Sowell's particular example was President Obama's decision that BP pay $20 billion and that the money be dispensed as the Administration sees fit, to whomever it sees fit. Sowell calls this arbitrary. Isn't he right? No law or administrative procedure allowed the Administration to pay this money or defined that proper figure as $20 billion or said who the money should be given to. Whether or not you approve of Obama's action, you have to admit that it was a use of arbitrary power.

    3. I don't know if Sowell is brilliant or not as an economist. I do know that slippery-slope arguments are lame.

    4. So? Charles Krauthammer has even more degrees. That doesn't make his opinions right.
      Even a blind pig will uncover an acorn once in a while.

    5. Well, Sowell's first column linked to above suggests that Obama's actions with the BP fine put us on the road to tyranny. Maybe the BP fine is wrong, or a bad idea, but tyrannical? That's patently ridiculous, especially compared with the other things Obama has done (i.e. actually killing American citizens without any real judicial review).

      In the second column above, Sowell suggests that America needs to have a violent coup to set the nation on the right course. This, mind you, was when GW Bush was still president. Maybe he's joshing, but I can't tell from the column.

      In any event, take it in stride DiC, and listen to this song when you get down by the comments in the Daily Howler

  3. Ah Sowell, well I remember his fine column where her explained that while the JFK assassination was cut and dried, the Vince Foster case was fraught with suspicious signs that had to be rooted out by his friends like Rush Limbaugh. The man is a clown, Dave, try again.
    Both of these L.A. Times pieces are pretty lightweight (no great sin in a daily newspaper) but it is interesting (but not surprising) that the Howler seems to find the liberal one more objectionable. Yes, the liberal women's inability to debate in respectful tones with others is a sign of immaturity, but is she really worse that a Coulter fan with an advanced degree who has bought into the war on Christmas?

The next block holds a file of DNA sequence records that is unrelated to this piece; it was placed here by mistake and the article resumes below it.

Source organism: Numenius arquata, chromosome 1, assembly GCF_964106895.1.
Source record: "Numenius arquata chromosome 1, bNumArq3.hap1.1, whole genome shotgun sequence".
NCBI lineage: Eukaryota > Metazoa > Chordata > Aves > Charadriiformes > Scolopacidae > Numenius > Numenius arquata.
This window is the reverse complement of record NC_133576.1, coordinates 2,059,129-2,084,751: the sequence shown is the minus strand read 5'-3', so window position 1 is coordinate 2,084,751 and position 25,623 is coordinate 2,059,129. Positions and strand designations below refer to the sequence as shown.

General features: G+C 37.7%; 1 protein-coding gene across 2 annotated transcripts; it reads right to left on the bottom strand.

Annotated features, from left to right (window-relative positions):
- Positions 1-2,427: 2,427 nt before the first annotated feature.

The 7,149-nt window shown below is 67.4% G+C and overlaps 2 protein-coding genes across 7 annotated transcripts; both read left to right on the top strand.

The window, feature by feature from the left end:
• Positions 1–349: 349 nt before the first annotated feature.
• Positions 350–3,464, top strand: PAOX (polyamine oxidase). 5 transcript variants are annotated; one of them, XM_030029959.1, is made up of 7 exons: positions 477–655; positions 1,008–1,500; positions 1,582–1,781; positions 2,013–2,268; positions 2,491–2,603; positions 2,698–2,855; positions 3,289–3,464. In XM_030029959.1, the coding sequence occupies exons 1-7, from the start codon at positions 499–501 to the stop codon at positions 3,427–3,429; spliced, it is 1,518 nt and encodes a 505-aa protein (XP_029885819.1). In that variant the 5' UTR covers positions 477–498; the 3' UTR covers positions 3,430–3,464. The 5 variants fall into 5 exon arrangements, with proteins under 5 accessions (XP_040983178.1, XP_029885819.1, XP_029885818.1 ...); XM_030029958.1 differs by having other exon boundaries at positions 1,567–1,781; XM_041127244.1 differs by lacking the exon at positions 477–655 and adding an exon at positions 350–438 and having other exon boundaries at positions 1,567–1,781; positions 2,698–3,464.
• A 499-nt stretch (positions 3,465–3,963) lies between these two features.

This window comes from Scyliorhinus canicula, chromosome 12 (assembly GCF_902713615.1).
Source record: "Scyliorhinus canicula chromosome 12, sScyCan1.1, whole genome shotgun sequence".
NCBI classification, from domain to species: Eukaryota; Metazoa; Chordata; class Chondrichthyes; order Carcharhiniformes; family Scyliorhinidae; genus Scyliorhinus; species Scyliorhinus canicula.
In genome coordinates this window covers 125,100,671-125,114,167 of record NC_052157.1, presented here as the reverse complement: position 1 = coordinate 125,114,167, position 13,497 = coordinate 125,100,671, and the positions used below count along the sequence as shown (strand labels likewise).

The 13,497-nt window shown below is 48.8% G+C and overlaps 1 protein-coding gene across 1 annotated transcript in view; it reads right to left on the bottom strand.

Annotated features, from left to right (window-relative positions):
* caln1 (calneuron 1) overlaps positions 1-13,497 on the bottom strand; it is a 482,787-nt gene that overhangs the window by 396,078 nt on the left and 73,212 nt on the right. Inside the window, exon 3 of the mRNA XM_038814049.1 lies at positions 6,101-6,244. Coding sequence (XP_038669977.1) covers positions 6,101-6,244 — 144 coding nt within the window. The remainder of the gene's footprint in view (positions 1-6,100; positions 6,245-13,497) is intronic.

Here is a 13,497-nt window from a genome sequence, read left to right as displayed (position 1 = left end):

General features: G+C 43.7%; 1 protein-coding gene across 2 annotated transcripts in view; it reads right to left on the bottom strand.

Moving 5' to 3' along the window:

On the other hand, the decision to not associate with people who's political views you find odious or even evil may be a perfectly sound one, though I've never been able to do it. Anyway, How was the Clinton show?

  4. I've actually thought about this a bit. I like debating politics myself and am disappointed when somebody takes a disagreement as if I'm insulting his intelligence. I think it would be a good idea as a social grace that we establish ground rules before engaging in a political disagreement -- we don't make it personal, we bend over backwards to hear the other person out, stay calm and shake hands afterward.

  5. DinC (responding to your first comment), I think an even more accurate summary of what Bob is pointing out is that having those two discussions (the two columns) in the first place is indicative of our broken discourse and the silly, meaningless points raised in both of them don't even rise to the level where they deserve discussion in the comments section of an unrelated blog. Yet, here we are, adding to the dumb.


  6. I like the columns.

    Of course neither writer is representative of all liberals or conservatives. But they represent significant subsets, and it's useful to have those viewpoints explained.

  7. I agree with Drum that, in this particular case, the liberal comes off looking worse than the conservative. Some of his commenters try to spin this as the liberal being more honestly self-critical, but I don't think that flies.